In this profound and sensitive work, African spiritual teacher Sobonfu Somé invites readers to discover in the setbacks they encounter in life, a path to healing and rebirth. Her message is drawn from the ancient wisdom teachings of her village in Burkina Faso, and her experiences over more than a decade in the West.
Falling Out of Grace
Somé’s third book, Falling Out of Grace: Meditations on Loss, Healing and Wisdom is about the art of transforming failures into gifts. In the Dagara tradition the state of grace is that holy and contented way of being that each of us strives for. It is that state in which we work out all our difficulties with care, and function peacefully in connection with other people in the flow of life. But again and again, we experience a fall from grace that brings suffering, loss, and feelings of failure.
Crisis als motor voor verandering
For the Dagara people, Spirit brings the lessons of life through falls from grace. Crisis comes as an instigator of change; it takes you to somewhere new, where you find a higher meaning and purpose. If you are going to learn and grow, you can’t just be stuck in a particular place. Crisis breaks you out and creates the space for Spirit to teach you. This breaking away from a place of stagnation, a place of comfort, and moving forward to a more perfect way is what Somé would call a spiritual life.
A fragement from "Falling Out of Grace" On failure: “If we are going to achieve our purpose in life, we must be willing to fall out of grace and accept its lessons. When we feel righteous about ourselves, or deny our brokenness, we are fighting against the higher states of grace that await us.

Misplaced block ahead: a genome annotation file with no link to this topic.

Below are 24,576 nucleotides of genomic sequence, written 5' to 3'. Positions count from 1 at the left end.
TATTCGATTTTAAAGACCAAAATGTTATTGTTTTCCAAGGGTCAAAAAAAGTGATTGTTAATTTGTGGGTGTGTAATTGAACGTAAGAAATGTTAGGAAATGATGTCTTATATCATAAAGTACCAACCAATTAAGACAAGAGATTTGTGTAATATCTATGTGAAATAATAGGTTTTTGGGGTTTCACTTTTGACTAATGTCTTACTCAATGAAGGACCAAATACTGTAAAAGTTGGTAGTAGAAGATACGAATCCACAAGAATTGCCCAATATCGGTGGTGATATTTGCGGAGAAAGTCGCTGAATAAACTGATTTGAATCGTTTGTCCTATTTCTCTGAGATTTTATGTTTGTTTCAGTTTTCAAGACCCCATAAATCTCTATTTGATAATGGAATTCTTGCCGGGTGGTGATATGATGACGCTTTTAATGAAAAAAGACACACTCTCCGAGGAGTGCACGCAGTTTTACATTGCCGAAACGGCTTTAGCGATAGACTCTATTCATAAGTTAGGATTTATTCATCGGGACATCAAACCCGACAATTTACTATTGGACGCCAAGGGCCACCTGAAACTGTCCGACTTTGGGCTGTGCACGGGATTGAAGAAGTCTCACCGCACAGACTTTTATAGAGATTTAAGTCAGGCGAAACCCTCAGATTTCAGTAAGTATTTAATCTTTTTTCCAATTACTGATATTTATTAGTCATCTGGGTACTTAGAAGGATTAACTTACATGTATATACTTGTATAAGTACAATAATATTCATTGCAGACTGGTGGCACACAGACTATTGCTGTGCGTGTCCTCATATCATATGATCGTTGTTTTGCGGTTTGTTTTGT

Failure is built into grace. You cannot have one without the other. It’s like two sides of a single coin. Everyone who has achieved a state of grace is certain at some point to fall, and to have fallen many times before. Every successful person, everyone your respect, will tell you that they have mountains of failure behind them.
Dealing with reversals is much easier in my village than it is here in the West. In the village you have people concerned about you and support you, knowing that their own happiness is dependent upon you. They also understand that failures are life-giving, that they are the engines of wisdom. Failures, they say there, come to show you that you are stagnant or wandering or that you have work to do. Here is something I have been taught, and which I have had to learn over and over again through experience: To fall out of grace is a gift, one of the greatest gifts that one receives in life.
When we are in grace, we begin to take things for granted and we actually stop working on ourselves. Falling out of grace shakes us up. It reconnects us to the larger universe in order for us to see ourselves anew. It forces us to rediscover where our true center begins, and to learn what needs to be set aside.”
Somé (d. 2017) was a gifted storyteller and compassionate student of life who has contemplated deeply the nature of human triumph and defeat. The insights she offers, blending indigenous wisdom and hard experience in the contemporary West, are priceless. Without denying the suffering that accompanies loss and disappointment, she found in these events the underlying spiritual dynamics that carry us to higher states of knowledge and fulfillment.